Elections in Uganda are carried out in accordance with the Electoral Commission Act Cap 140 and the Parliamentary Elections Act, 2001 (PEA) particularly guides the election process for Members of Parliament. Guidelines given by the electoral commission supplements the provisions of the Act.
The guiding principle in democratic states like Uganda is that elections should be fair and free. All procedures should be in accordance with the Electoral Commission Act; however, there are instances where an individual or group of individuals may feel that their rights to have a fair election have been violated and hence the need to petition Court.
Therefore, this Article provides the process to be undertaken where particular parliamentary candidates are not satisfied by the process, the election results, and the available remedies.
The procedure of filing this petition is provided under part x of the Parliamentary Elections Act.
A candidate who has lost an election or a concerned registered voter in a constituency with not less than 500 signatures can file a petition challenging the election results as provided under section 61 of the PEA.
Section 61(4) provides for the forum or the right Court, which is the High Court, and this should be filed within 30 days from the date the results are published in the gazette.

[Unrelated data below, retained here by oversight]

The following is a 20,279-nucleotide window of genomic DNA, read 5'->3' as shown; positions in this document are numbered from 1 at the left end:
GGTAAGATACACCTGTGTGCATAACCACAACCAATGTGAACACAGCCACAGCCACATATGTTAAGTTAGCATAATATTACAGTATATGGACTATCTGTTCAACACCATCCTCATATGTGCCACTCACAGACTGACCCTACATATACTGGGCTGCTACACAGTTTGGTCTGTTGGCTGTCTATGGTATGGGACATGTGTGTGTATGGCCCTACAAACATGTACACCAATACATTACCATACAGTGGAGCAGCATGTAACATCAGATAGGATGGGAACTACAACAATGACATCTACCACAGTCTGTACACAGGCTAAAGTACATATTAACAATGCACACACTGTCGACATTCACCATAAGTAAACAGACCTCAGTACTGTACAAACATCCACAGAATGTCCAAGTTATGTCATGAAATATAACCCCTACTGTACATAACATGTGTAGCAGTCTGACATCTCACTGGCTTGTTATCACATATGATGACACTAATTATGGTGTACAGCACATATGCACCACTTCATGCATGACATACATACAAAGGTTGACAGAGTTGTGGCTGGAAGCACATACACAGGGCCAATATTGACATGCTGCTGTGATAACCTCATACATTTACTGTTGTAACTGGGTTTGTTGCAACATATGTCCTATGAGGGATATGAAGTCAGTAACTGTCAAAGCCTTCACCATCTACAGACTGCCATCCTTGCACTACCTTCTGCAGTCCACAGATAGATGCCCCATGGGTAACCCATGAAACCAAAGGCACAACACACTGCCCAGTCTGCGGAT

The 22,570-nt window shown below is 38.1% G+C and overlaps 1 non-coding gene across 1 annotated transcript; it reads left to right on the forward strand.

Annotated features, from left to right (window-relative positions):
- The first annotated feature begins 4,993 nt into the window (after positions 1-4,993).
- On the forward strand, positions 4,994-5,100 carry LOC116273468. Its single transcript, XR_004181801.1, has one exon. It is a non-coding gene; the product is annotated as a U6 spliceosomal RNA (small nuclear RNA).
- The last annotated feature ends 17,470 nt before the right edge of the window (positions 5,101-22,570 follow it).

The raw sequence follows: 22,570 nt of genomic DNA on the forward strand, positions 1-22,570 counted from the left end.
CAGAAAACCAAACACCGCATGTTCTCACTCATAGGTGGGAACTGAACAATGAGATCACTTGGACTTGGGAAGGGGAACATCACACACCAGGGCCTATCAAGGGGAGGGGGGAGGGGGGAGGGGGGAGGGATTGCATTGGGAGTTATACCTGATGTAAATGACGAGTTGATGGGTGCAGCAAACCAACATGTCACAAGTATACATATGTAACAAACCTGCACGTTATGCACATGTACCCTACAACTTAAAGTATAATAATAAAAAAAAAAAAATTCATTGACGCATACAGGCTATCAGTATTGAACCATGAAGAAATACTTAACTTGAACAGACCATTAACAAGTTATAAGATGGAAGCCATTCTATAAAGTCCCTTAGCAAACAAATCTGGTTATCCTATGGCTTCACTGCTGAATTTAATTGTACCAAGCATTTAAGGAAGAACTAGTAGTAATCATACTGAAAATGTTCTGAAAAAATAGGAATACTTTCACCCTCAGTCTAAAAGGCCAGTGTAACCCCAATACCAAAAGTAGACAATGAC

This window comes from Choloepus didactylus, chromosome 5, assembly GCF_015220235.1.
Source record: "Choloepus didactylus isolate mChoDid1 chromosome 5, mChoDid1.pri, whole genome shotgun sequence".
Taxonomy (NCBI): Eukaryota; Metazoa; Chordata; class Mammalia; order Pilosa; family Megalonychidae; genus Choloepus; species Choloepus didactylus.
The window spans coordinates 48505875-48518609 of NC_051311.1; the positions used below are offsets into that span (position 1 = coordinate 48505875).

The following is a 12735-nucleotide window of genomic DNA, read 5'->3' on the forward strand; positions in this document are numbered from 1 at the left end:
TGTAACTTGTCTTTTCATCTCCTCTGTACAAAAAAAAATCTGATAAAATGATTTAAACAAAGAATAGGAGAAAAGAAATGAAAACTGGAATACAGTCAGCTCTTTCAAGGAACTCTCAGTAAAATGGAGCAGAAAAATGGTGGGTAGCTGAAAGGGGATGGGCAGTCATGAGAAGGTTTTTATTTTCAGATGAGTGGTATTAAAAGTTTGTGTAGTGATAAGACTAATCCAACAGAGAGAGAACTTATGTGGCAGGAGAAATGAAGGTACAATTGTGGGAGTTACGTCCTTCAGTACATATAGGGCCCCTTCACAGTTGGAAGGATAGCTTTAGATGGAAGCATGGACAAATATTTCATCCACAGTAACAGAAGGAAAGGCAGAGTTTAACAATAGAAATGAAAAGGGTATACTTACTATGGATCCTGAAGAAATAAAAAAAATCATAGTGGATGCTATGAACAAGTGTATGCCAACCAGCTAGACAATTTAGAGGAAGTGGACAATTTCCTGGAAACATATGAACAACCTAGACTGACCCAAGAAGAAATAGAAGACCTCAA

Grounds for setting aside election results.

The grounds for setting aside an election result are provided for under section 62 and these include;

  1. Non-compliance. For instance, where the Court is satisfied that the election has been conducted in a way that is contrary to the provisions of the Act and guidelines.
  2. That a candidate other than the one elected won the election.
  3. That there were illegal practices. The illegal practices are detailed in part xi and xii of the Act to include bribery, procuring prohibited persons to vote, the publication of false statements, obstruction of voters, and personation, among others. These are certain offences one candidate may do that may cause another to petition and contest the election results.
  4. The candidate was at the time of his/her election not qualified to be a Member of Parliament.

Once the aggrieved person has any of the above grounds, a notice of the petition in writing accompanied by the petition is drafted and served on the respondent within seven days. In presenting these grounds, the burden is on the petitioner to prove the allegation on a balance of probabilities.

The matter is then heard expeditiously in open Court. After hearing the petition, Court may dismiss the petition, declare the aggrieved candidate to be validly elected, set aside the election and order a new one or an order a recount of votes.

However, the High Court is not granted power under this Act to convict a person of an illegal activity mentioned in a petition. This is a preserve of the Criminal Court.

A person who is aggrieved by the High Court decision may appeal to the Court of Appeal.